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Have High Blood Pressure? Weekly Workout May Lower Risk to Your Brain
  • Posted June 7, 2024

Have High Blood Pressure? Weekly Workout May Lower Risk to Your Brain

Vigorous exercise more than once a week can lower the risk of dementia for people with high blood pressure, a new clinical trial shows.

People who engaged each week in vigorous physical activity had lower rates of mild cognitive impairment and dementia despite their high blood pressure, according to results published June 6 in Alzheimer's & Dementia: The Journal of the Alzheimer's Association,

Examples of vigorous activity include hiking uphill, running, fast bicycling, swimming laps, aerobic dancing, jumping rope and heavy yardwork, according to the American Heart Association.

“We know that physical exercise offers many benefits, including lowering blood pressure, improving heart health and potentially delaying cognitive decline,” said lead researcher Dr. Richard Kazibwe, an assistant professor of internal medicine at Wake Forest University School of Medicine in Winston-Salem, N.C.

This new study offers an idea of how much exercise is needed to reap these benefits, Kazibwe added.

The clinical trial involved more than 9,300 participants with high blood pressure aged 50 and older, recruited from about 100 hospitals and clinics throughout the United States.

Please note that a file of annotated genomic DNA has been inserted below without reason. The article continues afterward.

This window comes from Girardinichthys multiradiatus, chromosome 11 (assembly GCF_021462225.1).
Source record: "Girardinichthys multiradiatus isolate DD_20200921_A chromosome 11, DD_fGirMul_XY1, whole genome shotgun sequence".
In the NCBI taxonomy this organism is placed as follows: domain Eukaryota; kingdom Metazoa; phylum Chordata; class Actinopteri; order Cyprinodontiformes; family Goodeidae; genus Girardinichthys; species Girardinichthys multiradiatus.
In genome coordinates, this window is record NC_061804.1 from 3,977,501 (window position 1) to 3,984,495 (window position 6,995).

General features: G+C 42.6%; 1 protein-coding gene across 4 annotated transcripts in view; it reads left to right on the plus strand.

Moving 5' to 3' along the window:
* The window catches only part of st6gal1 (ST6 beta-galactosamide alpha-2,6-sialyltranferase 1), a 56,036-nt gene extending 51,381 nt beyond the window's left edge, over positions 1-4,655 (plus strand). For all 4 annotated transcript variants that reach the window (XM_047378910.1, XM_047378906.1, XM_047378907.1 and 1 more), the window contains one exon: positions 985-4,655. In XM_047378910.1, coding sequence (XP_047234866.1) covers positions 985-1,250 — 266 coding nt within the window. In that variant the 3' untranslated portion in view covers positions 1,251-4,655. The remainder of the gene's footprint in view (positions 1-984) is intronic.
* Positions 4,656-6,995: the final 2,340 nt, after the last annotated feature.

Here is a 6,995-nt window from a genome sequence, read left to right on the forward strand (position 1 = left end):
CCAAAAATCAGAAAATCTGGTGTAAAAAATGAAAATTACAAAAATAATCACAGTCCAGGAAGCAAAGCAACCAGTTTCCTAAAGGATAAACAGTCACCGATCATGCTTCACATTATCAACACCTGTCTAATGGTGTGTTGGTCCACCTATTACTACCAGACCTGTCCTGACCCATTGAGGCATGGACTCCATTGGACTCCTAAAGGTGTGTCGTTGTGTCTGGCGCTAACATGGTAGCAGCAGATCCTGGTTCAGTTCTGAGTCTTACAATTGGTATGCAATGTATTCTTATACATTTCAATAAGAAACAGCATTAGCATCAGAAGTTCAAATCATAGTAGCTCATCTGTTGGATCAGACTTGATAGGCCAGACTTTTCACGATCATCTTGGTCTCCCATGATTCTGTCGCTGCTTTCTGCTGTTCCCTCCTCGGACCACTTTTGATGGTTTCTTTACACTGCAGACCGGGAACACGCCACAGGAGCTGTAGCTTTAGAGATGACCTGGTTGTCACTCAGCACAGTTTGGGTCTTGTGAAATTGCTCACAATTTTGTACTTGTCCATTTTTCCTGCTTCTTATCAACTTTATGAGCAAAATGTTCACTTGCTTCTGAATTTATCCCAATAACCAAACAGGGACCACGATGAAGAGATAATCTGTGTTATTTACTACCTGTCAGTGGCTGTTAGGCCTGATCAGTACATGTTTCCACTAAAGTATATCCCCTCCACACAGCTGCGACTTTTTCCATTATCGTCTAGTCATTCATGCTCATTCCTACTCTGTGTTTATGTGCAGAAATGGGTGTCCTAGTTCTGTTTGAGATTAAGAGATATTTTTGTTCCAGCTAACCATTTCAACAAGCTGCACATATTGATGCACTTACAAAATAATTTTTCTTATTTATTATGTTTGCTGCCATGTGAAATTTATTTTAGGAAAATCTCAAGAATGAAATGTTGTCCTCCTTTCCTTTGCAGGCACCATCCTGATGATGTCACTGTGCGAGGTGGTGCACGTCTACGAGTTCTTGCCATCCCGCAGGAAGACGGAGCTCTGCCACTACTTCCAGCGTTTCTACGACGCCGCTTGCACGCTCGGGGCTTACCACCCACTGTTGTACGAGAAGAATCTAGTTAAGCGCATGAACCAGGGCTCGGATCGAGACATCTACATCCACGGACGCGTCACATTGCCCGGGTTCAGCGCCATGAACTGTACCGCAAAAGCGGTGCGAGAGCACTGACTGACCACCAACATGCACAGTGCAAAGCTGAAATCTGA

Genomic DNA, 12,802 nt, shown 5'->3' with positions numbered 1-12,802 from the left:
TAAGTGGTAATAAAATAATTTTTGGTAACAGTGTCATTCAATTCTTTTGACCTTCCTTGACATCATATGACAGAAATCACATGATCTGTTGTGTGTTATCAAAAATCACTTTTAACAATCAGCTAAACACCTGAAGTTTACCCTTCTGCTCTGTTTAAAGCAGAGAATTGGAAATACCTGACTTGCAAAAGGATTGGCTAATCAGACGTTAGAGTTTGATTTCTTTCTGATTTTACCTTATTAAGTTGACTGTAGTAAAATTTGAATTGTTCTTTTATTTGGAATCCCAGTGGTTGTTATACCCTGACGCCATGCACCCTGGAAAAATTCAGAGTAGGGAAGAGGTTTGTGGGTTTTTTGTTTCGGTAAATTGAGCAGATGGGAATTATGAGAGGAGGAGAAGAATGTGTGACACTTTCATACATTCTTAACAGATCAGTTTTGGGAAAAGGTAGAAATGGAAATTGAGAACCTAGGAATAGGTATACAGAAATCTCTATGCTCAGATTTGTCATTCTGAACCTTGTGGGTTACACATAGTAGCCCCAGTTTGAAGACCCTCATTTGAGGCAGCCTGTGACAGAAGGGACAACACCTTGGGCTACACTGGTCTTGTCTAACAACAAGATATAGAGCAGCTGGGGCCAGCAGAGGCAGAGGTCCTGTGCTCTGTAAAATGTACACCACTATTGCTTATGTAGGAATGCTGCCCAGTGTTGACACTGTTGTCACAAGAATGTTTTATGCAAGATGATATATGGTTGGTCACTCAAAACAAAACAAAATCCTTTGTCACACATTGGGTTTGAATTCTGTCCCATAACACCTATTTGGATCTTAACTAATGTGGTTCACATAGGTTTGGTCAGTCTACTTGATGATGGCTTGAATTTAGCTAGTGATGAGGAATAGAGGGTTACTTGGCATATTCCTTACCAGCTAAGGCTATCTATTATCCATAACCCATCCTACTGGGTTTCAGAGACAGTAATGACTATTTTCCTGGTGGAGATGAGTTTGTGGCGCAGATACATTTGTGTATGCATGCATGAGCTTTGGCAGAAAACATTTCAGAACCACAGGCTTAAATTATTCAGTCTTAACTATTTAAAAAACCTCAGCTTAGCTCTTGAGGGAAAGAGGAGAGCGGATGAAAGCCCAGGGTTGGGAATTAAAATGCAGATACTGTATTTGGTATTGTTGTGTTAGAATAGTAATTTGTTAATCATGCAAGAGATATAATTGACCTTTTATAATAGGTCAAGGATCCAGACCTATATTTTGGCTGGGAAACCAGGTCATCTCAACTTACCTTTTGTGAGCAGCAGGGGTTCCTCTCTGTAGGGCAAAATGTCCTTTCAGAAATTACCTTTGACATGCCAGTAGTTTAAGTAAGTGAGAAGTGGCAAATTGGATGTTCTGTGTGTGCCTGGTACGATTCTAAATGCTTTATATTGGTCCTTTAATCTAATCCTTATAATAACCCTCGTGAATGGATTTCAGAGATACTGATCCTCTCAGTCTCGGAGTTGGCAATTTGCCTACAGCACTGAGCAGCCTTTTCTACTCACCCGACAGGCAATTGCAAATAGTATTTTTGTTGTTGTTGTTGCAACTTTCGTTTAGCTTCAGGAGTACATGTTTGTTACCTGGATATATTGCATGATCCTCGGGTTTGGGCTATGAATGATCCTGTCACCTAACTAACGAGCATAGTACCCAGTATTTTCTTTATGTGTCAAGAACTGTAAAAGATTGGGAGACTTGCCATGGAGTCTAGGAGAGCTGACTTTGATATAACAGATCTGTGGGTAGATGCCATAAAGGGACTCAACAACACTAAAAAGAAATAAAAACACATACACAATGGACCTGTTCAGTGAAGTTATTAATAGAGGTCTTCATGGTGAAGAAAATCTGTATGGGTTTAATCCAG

Early results published in 2019 showed that tight control of blood pressure significantly reduced the risk of developing mild cognitive impairment, a precursor of early dementia, researchers said.

For this new report, researchers analyzed the effect of exercise on brain health in these folks.

Nearly 60% of study participants reported vigorous physical activity at least once a week, even among those 75 and older, Kazibwe noted.

“It is welcome news that a higher number of older adults are engaging in physical exercise,” Kazibwe said in a Wake Forest news release. “This also suggests that older adults who recognize the importance of exercise may be more inclined to exercise at higher intensity,”

However, the protective impact of vigorous exercise on brain health was more pronounced for those younger than 75, results showed.

More information

The American Heart Association has more on recommended physical activity.

SOURCE: Wake Forest University, news release, June 6, 2024

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